INCAPE   05401
Unidad Ejecutora - UE
congresos y reuniones científicas
Pyrolysis of Lignocellulosic Biomass: The Case Study of Spartina Argentinensis
Buenos Aires
Conferencia; 2nd RCN Conference on Pan American Biofuels & Bioenergy Sustainability; 2016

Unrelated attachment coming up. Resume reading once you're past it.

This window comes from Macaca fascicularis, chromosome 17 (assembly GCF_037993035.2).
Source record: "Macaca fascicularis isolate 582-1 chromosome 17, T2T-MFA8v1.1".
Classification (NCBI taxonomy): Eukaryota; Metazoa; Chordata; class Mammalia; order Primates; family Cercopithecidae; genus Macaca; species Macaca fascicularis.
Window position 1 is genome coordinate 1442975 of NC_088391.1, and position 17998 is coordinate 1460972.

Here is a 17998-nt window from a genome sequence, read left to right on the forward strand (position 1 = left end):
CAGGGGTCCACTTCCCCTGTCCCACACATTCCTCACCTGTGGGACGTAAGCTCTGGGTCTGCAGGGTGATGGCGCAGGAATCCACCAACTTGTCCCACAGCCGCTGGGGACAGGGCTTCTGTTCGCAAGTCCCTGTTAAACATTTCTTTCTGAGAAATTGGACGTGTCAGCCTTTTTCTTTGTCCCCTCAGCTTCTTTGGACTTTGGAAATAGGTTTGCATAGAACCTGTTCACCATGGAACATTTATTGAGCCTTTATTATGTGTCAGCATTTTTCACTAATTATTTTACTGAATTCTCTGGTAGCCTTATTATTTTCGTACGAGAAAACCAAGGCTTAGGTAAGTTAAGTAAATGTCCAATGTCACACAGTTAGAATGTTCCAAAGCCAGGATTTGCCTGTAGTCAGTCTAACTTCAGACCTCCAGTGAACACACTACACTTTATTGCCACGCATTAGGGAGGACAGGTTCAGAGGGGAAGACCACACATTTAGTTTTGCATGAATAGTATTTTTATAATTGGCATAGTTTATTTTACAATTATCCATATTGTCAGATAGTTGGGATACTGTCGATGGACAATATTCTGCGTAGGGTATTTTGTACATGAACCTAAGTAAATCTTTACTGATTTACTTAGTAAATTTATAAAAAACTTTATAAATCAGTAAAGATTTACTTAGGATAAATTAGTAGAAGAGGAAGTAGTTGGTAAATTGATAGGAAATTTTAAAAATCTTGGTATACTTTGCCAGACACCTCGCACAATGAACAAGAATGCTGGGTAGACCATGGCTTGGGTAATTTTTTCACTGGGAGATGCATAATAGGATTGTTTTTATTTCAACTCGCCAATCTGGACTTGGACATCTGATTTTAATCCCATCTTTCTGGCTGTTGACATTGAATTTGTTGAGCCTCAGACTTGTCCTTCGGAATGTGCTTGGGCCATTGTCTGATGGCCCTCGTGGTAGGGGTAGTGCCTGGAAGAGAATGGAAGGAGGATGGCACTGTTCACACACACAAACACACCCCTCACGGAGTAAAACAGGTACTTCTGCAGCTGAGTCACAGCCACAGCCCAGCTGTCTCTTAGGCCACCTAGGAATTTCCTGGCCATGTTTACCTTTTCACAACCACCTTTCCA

Greenhouse gases (GHG) from fossil fuel combustion are one of the main drivers of climate change (CC). Therefore, its displacement by renewable energy sources will contribute to mitigate CC impacts. Lignocellulosic biomass is recognized as a feedstock for the production of bioenergy due to the fact that cellulose is the most abundant organic compound on Earth. Spartina argentinesis (espartillo) is a C4 grass which dominates herbaceous plant communities in an extensive region of northern Santa Fe, western Santiago del Estero and southern Chaco provinces (Argentina), named "Bajos Submeridionales". The region comprises more than 3 million hectares of halohydromorphic soils poorly drained, annual rainfall ranging from 800 to 1200 mm with a high interannual variability; hence, it is prone to subsequent cycles of drought and floods. Most farmers within this region practice extensive livestock farming: large plots (circa 100 hectares) subjected to continuous grazing. Due to the low palatability of S. argentinensis, especially when it is in advanced vegetative states, prescribed fires are a common practice among farmers looking for a higher digestibility regrowth. However, this practice generates numerous negative externalities: emission of GHG, production and dispersion of particulate matter (affecting the respiratory tract), risk of uncontrolled fires, and deterioration of rural infrastructure (poles and fencing). Nevertheless, there existoptions to exploit this feedstock as a source of renewable energy through, e.g., its pyrolysis into useful fuels and/or chemicals. The biomass was obtained from rangelands nearby the town of Coronda (Santa Fe), using a forage cutter and a round baler. Bales were subjected to three consecutive transformations: icoarsely chopped; ii- chopped with a 25-50 mm mesh (density of 66.9 kg.m-3) and iii- finely grinded to obtain a particle size of 0.2-0.5 mm (density of 165 kg.m-3). Finally, biomass was successfully pelletized without adding any binding agent obtaining pellets that, considering physics parameters, fall in the Enplus-A1 category. Pellets were dried and then pyrolysed in a laboratory unit based on a stainless steel reactor heated electrically inside an oven. The experiments were performed in a fixed bed with a 20 °C min-1 heating ramp from room temperature to 500 °C, cond ition which was maintained constant during 30 min, under inert atmosphere (30 ml.min-1 N2 flow). Three main streams were obtained: liquids (bio-oil andtar), solids (char) and gases (mainly composed by carbon oxides, hydrogen and methane). Yields were 29.2 % (bio-oil), 7.4 % (tar), 33.8 % (char) and 29.7 (gases). The bio-oil contained 44.9 % of water and the rest were oxygenated organic compounds mainly derived from cellulose and hemicelullose, the major ones being acetic acid, furfural and other furanes and linear and cyclic pentenones. Moreover, compounds derived from lignin were also present, such as phenol, guaiacol and their alkylated derivatives. The alquitranous phase (tar) showed a majority of phenolic and high molecular weight compounds (acids, alcohols, esters and long chain hydrocarbons). Considering these results, both in terms of bio-oil and tar yields and their compositions, this biomass can be considered a promising renewable source of fuels and chemicals.